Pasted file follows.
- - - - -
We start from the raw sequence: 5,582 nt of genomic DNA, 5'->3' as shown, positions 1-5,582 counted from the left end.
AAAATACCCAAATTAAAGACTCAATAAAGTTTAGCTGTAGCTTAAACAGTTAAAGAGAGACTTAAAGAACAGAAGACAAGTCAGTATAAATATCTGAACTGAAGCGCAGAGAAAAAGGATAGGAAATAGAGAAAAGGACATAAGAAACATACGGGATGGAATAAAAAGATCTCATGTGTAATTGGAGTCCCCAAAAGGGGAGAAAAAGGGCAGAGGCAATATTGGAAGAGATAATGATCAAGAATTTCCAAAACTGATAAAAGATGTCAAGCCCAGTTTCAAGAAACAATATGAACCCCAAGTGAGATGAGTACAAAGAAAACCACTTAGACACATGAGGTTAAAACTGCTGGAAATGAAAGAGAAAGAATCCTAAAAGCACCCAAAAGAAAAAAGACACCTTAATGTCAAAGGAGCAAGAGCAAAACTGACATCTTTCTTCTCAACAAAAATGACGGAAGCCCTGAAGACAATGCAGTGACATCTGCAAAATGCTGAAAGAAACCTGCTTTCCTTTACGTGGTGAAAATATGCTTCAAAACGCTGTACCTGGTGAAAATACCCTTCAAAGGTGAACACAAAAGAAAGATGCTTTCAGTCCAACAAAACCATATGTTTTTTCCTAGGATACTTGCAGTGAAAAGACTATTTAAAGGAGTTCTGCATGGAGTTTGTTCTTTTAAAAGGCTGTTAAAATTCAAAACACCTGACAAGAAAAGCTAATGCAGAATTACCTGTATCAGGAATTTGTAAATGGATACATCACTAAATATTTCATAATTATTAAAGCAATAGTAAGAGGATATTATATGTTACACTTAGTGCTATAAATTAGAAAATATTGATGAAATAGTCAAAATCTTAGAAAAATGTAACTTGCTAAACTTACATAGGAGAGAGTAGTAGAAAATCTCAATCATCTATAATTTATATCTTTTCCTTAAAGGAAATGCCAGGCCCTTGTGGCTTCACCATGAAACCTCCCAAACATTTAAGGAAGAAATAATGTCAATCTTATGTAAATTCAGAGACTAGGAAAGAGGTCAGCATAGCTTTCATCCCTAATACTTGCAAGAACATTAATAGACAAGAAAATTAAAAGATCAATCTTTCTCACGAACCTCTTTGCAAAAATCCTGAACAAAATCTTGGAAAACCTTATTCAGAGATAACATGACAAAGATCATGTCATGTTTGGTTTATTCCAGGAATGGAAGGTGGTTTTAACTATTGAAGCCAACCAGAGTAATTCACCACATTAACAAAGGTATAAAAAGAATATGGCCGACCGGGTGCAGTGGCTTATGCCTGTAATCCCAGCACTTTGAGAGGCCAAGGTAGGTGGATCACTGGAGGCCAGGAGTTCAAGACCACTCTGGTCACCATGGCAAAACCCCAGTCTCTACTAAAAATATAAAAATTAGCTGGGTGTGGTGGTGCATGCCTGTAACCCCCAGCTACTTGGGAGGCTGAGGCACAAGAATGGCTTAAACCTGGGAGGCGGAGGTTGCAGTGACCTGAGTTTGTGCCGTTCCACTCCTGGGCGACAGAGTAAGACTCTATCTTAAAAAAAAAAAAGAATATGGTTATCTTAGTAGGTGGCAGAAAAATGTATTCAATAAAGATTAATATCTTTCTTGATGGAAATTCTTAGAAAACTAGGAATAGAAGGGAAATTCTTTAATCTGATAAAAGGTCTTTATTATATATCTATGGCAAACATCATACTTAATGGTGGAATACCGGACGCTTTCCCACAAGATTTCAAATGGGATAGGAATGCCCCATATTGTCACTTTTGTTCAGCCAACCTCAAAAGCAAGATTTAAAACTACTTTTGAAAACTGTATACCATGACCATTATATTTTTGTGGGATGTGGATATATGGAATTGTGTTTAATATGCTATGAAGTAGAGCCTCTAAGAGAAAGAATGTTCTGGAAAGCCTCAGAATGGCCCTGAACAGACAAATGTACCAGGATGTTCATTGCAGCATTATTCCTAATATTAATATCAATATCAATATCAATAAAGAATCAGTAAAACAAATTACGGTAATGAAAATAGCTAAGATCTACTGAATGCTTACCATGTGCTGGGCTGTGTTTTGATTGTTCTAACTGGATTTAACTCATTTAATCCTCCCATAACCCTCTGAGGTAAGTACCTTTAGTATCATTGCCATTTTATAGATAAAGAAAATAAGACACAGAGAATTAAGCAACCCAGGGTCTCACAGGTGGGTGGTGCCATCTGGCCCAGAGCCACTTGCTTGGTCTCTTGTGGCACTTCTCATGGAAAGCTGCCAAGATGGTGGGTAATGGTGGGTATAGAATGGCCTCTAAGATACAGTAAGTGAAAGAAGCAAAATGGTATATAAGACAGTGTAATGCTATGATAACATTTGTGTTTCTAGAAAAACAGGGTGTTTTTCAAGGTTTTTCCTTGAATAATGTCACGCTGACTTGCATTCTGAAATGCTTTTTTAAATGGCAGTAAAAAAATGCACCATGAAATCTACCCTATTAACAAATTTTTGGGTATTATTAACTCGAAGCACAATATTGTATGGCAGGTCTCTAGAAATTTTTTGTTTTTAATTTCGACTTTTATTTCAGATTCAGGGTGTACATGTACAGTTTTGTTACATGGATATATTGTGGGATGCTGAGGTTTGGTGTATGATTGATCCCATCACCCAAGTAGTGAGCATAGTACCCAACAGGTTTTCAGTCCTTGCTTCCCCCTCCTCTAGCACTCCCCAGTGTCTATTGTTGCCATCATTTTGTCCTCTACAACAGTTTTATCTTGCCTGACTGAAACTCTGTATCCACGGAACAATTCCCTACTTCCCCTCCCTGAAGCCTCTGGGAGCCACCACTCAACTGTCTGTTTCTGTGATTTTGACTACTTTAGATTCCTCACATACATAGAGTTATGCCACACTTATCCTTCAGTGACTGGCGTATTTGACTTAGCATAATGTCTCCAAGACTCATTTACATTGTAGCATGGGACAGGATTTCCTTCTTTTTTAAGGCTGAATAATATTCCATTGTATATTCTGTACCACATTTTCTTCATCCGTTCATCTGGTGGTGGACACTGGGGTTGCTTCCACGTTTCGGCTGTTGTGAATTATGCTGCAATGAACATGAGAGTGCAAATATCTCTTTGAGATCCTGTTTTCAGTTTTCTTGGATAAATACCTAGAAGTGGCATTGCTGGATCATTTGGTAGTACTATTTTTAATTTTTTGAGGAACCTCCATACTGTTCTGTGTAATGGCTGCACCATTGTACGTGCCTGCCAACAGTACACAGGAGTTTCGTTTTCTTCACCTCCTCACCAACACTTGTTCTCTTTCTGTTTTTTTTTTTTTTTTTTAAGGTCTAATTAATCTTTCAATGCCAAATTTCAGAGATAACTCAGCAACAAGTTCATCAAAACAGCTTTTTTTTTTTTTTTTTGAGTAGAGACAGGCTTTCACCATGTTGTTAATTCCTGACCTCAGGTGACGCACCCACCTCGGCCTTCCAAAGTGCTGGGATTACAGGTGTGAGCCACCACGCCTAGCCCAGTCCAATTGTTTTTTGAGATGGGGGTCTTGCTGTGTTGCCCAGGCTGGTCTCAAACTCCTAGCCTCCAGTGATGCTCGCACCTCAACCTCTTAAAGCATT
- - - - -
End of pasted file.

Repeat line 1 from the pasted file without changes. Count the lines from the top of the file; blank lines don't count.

We start from the raw sequence: 5,582 nt of genomic DNA, 5'->3' as shown, positions 1-5,582 counted from the left end.